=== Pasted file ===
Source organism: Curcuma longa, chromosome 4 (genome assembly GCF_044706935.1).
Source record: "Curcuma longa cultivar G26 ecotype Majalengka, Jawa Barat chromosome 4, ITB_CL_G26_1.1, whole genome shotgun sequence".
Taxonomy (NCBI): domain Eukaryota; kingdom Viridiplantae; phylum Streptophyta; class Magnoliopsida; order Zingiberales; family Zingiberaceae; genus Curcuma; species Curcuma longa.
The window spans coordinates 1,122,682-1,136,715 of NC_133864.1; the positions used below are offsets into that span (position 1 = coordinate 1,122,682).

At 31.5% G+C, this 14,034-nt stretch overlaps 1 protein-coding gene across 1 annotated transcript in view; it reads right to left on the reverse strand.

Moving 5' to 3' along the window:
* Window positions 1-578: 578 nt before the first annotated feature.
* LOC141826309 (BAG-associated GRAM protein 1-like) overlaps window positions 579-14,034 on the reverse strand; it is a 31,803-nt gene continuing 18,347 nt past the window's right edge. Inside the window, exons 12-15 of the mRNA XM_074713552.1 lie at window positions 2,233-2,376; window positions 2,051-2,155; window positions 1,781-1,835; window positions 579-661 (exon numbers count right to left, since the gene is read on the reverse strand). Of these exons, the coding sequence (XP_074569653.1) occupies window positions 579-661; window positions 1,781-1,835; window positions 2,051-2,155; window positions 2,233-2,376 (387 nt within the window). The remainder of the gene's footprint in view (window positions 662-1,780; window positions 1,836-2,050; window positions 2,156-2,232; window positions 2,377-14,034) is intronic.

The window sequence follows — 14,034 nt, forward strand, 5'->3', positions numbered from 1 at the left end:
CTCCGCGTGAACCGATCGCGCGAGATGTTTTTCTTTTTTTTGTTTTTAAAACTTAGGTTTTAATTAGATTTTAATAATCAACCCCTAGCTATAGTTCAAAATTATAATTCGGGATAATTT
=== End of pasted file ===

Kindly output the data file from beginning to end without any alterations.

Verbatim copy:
Source organism: Curcuma longa, chromosome 4 (genome assembly GCF_044706935.1).
Source record: "Curcuma longa cultivar G26 ecotype Majalengka, Jawa Barat chromosome 4, ITB_CL_G26_1.1, whole genome shotgun sequence".
Taxonomy (NCBI): domain Eukaryota; kingdom Viridiplantae; phylum Streptophyta; class Magnoliopsida; order Zingiberales; family Zingiberaceae; genus Curcuma; species Curcuma longa.
The window spans coordinates 1,122,682-1,136,715 of NC_133864.1; the positions used below are offsets into that span (position 1 = coordinate 1,122,682).

At 31.5% G+C, this 14,034-nt stretch overlaps 1 protein-coding gene across 1 annotated transcript in view; it reads right to left on the reverse strand.

Moving 5' to 3' along the window:
* Window positions 1-578: 578 nt before the first annotated feature.
* LOC141826309 (BAG-associated GRAM protein 1-like) overlaps window positions 579-14,034 on the reverse strand; it is a 31,803-nt gene continuing 18,347 nt past the window's right edge. Inside the window, exons 12-15 of the mRNA XM_074713552.1 lie at window positions 2,233-2,376; window positions 2,051-2,155; window positions 1,781-1,835; window positions 579-661 (exon numbers count right to left, since the gene is read on the reverse strand). Of these exons, the coding sequence (XP_074569653.1) occupies window positions 579-661; window positions 1,781-1,835; window positions 2,051-2,155; window positions 2,233-2,376 (387 nt within the window). The remainder of the gene's footprint in view (window positions 662-1,780; window positions 1,836-2,050; window positions 2,156-2,232; window positions 2,377-14,034) is intronic.

The window sequence follows — 14,034 nt, forward strand, 5'->3', positions numbered from 1 at the left end:
CTCCGCGTGAACCGATCGCGCGAGATGTTTTTCTTTTTTTTGTTTTTAAAACTTAGGTTTTAATTAGATTTTAATAATCAACCCCTAGCTATAGTTCAAAATTATAATTCGGGATAATTT